While incarcerated, he studied a lung disease that kept copper miners from living past the age of 40.

Once out, he was hired by the Tennessee Copper Co. to treat miners. The only problem was, he filed more claims than there were miners with the disease.

After he was fired from that job, he opened up the Hicks Community Clinic in McCaysville.

Once a baby was available, Hicks wasted neither time nor words with his prospective buyers. “You have 24 hours to come or I call the next person on the list,” he’s reported to have said to more than one client.

Hicks warned his baby buyers not to be picky. If you told Hicks you only wanted a boy or you wanted a girl, you could forget about getting a baby.

It may never be known how many illegal adoptions were conducted by Dr. Hicks, who was stripped of his medical license in 1964, but never jailed. He was, after all, a member of the Copperhill Kiwanis and the Adams Bible Class of the First Baptist Church (to which he donated a Wurlitzer organ). He was known to give free medicine to the very poorest in town. He made house calls to those who couldn’t otherwise get to his clinic.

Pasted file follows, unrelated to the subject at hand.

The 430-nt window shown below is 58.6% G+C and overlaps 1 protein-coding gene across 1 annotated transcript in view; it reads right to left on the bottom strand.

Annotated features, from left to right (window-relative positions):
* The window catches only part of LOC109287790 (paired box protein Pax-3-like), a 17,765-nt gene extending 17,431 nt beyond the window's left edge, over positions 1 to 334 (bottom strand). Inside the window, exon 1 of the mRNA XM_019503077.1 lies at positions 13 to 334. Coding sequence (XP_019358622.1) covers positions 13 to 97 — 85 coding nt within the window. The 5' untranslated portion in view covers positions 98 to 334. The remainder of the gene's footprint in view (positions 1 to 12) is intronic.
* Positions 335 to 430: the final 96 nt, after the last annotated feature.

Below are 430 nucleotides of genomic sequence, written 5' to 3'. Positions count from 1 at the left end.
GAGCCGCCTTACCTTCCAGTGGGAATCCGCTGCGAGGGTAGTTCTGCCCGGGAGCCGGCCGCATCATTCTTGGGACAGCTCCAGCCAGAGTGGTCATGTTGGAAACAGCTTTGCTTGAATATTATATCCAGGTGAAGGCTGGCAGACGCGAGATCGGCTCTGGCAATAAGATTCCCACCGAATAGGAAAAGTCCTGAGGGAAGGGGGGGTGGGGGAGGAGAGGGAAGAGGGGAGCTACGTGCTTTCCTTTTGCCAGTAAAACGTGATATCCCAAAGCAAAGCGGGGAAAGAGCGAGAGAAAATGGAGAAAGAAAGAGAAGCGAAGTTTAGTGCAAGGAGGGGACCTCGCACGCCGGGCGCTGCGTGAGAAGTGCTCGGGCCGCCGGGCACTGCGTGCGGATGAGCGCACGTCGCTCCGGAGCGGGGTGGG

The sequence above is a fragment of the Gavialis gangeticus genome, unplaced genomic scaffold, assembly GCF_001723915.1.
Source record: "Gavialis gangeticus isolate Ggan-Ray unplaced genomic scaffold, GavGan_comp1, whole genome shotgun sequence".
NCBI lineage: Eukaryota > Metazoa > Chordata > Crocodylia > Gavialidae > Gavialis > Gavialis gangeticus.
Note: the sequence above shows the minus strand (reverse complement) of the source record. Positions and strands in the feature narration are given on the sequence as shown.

Dr. Thomas Hicks’ abortion clinic was an open secret tolerated by a town that appreciated the bulk of his medical contributions. “He didn’t perform any services that anyone didn’t request,” noted local resident Marlene Matham Hardiman, who once rented an apartment from Hicks.

The court papers disbarring him made no mention of the black-market babies. The abortion charges against him were dropped, and he continued practicing for a time thereafter.

Thomas Hicks died of leukemia in 1972 at age 83. His lawyer, nurses, wife and son are dead. His only living relative, a daughter, lives in seclusion in North Carolina.


Thomas+Hicks Hicks+Community+Clinic abortion illegal+baby+adoptions Mccaysville+GA appalachia +appalachian+history appalachian+mountains+history

7 Responses

  • Tonya says:

    What sparked your interest to write about Dr. Hicks? Did you know him or did you live in the area?

  • Dave Tabler says: